Acoustoelectric Methods for the Generation Manipulation and Detection of THz Radiation

Lead Research Organisation: Loughborough University
Department Name: Physics

Abstract

The conversion of acoustic signals (sound) to electrical signals, and vice-versa, is a technology that has found widespread practical applications. These include, for example: microphones and loudspeakers for sound recording and reproduction at audio frequencies (approx 20 Hz to 20 kHz); transducers for ultrasonic pulse-echo measurement and ultrasonic imaging systems (approx 20 KHz to 100s of MHz); and surface acoustic wave devices for signal processing in mobile communication devices (100s of MHz to a few GHz). The aim of this project is to develop a new technology for conversion between acoustic and electromagnetic (EM) signals, which works at much higher frequencies (10s of GHz to a few THz) and exploits acoustoelectric and piezojunction effects in semiconductor nanostructures and devices.

Acoustoelectric effects in semiconductors are due to the electrons "riding" the acoustic wave as it travels through the crystal. The electrons are effectively dragged along by the sound wave from one electrical contact to the other, giving rise to an electrical current. We have recently obtained experimental evidence for acoustoelectric effect at acoustic wave frequencies up to 100s of GHz in semiconductor nanostructures which points to the feasibility of the proposed project to reach the THz range. The piezojunction effect is a related phenomenon, where the sound wave modulates the electrical conduction across an interface, or junction, between semiconductors such as found in, for example, diodes and transistors. Again, recent experimental evidence obtained by us shows that the piezojunction effect works to very high (THz) frequencies. In the project we will investigate a number of the most promising devices for acoustoelectric applications, and optimise their sensitivity and speed in response to the THz acoustic waves generated by ultrafast laser techniques or saser (sound laser).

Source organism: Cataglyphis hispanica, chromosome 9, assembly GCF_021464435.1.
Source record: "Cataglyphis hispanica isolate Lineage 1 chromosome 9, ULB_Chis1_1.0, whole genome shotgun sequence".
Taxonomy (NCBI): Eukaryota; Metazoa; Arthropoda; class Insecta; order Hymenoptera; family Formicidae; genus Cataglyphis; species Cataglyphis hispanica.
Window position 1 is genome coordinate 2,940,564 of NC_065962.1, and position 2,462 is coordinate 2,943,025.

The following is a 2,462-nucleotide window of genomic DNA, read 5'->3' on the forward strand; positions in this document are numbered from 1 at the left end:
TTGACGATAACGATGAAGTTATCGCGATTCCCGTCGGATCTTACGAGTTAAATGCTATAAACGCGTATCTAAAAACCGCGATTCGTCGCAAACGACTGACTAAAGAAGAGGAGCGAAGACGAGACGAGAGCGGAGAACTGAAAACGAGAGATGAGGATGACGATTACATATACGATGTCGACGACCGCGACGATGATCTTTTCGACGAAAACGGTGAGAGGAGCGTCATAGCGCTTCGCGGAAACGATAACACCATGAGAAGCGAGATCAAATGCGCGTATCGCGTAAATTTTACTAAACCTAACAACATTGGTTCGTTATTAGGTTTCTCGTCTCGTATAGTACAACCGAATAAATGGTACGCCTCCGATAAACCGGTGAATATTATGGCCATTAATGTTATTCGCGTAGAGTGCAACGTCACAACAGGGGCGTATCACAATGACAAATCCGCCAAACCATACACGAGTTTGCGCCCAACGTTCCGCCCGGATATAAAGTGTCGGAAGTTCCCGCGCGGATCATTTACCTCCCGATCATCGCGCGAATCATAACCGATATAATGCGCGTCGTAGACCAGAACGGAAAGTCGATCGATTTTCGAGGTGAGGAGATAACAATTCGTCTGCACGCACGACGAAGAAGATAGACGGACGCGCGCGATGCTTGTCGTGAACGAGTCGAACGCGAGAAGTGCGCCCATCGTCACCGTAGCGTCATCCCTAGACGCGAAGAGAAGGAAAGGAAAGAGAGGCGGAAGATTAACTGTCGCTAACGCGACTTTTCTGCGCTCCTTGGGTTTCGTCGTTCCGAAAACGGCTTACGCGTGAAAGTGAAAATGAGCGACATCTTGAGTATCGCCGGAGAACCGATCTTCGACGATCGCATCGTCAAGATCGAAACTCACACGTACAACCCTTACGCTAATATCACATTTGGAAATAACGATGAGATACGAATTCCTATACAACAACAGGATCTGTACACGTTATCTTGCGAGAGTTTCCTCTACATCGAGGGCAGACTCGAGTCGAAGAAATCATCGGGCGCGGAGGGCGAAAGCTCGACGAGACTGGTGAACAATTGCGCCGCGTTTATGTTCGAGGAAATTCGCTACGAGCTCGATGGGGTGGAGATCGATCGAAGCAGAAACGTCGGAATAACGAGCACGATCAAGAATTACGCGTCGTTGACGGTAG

Potential applications, which we will explore in this project, include: new and improved methods of generation, manipulation and detection of THZ EM waves, e.g. heterodyne mixing of THz sound with THz EM waves, which have applications is scientific research, medical imaging and security screening; and the generation and detection of nanometre wavelength hypersound, which may be used to extend the established ultrasonics measurement and imaging techniques to the study of materials and structures at the nanoscale.

Publications

10 25 50
 
Description * theoretically predicted and experimentally confirmed transformation of ultrasound wave into (sub-THz) electromagnetic wave using semiconductor superlattice
* theoretical prediction of THz output from a semiconductor superlattice driven by acoustic wave
* developed a set of semi-classical and quantum models for description of electroacoustic effects in semiconductor superlattices
Exploitation Route THz acousto-electric devices studied in this project could be utilized for the manipulation of THz signals in high-resolution THz spectroscopy systems, for example a "single-chip" spectrometer using an acousto-electric THz generator and mixer both driven by a saser.